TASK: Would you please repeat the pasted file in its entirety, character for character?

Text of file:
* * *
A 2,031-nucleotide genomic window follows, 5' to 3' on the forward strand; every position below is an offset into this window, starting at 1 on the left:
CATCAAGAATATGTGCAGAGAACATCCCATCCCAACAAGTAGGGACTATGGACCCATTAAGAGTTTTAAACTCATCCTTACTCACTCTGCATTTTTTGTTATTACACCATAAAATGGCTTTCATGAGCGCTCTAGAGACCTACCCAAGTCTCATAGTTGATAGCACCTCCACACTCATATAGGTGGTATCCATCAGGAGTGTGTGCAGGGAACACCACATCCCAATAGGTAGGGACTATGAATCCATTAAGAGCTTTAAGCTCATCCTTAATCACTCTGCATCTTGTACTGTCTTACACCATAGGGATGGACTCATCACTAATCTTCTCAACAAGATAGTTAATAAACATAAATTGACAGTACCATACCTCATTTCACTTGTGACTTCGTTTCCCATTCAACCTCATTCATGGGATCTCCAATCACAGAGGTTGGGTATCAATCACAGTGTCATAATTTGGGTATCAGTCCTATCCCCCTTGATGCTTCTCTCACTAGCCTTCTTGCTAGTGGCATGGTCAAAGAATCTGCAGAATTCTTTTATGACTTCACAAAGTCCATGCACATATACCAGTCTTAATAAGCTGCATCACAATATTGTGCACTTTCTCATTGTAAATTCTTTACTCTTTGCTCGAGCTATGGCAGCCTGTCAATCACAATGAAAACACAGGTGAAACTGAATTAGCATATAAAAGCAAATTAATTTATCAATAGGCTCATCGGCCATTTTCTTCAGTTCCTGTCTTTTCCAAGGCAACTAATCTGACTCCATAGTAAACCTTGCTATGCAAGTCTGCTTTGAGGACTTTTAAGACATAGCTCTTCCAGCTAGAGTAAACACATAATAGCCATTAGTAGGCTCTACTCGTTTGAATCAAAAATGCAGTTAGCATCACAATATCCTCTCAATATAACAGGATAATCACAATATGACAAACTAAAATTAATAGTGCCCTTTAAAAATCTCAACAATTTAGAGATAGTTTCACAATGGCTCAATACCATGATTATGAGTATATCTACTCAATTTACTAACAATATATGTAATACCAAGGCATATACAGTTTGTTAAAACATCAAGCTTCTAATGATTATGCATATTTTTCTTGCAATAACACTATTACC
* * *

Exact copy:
A 2,031-nucleotide genomic window follows, 5' to 3' on the forward strand; every position below is an offset into this window, starting at 1 on the left:
CATCAAGAATATGTGCAGAGAACATCCCATCCCAACAAGTAGGGACTATGGACCCATTAAGAGTTTTAAACTCATCCTTACTCACTCTGCATTTTTTGTTATTACACCATAAAATGGCTTTCATGAGCGCTCTAGAGACCTACCCAAGTCTCATAGTTGATAGCACCTCCACACTCATATAGGTGGTATCCATCAGGAGTGTGTGCAGGGAACACCACATCCCAATAGGTAGGGACTATGAATCCATTAAGAGCTTTAAGCTCATCCTTAATCACTCTGCATCTTGTACTGTCTTACACCATAGGGATGGACTCATCACTAATCTTCTCAACAAGATAGTTAATAAACATAAATTGACAGTACCATACCTCATTTCACTTGTGACTTCGTTTCCCATTCAACCTCATTCATGGGATCTCCAATCACAGAGGTTGGGTATCAATCACAGTGTCATAATTTGGGTATCAGTCCTATCCCCCTTGATGCTTCTCTCACTAGCCTTCTTGCTAGTGGCATGGTCAAAGAATCTGCAGAATTCTTTTATGACTTCACAAAGTCCATGCACATATACCAGTCTTAATAAGCTGCATCACAATATTGTGCACTTTCTCATTGTAAATTCTTTACTCTTTGCTCGAGCTATGGCAGCCTGTCAATCACAATGAAAACACAGGTGAAACTGAATTAGCATATAAAAGCAAATTAATTTATCAATAGGCTCATCGGCCATTTTCTTCAGTTCCTGTCTTTTCCAAGGCAACTAATCTGACTCCATAGTAAACCTTGCTATGCAAGTCTGCTTTGAGGACTTTTAAGACATAGCTCTTCCAGCTAGAGTAAACACATAATAGCCATTAGTAGGCTCTACTCGTTTGAATCAAAAATGCAGTTAGCATCACAATATCCTCTCAATATAACAGGATAATCACAATATGACAAACTAAAATTAATAGTGCCCTTTAAAAATCTCAACAATTTAGAGATAGTTTCACAATGGCTCAATACCATGATTATGAGTATATCTACTCAATTTACTAACAATATATGTAATACCAAGGCATATACAGTTTGTTAAAACATCAAGCTTCTAATGATTATGCATATTTTTCTTGCAATAACACTATTACC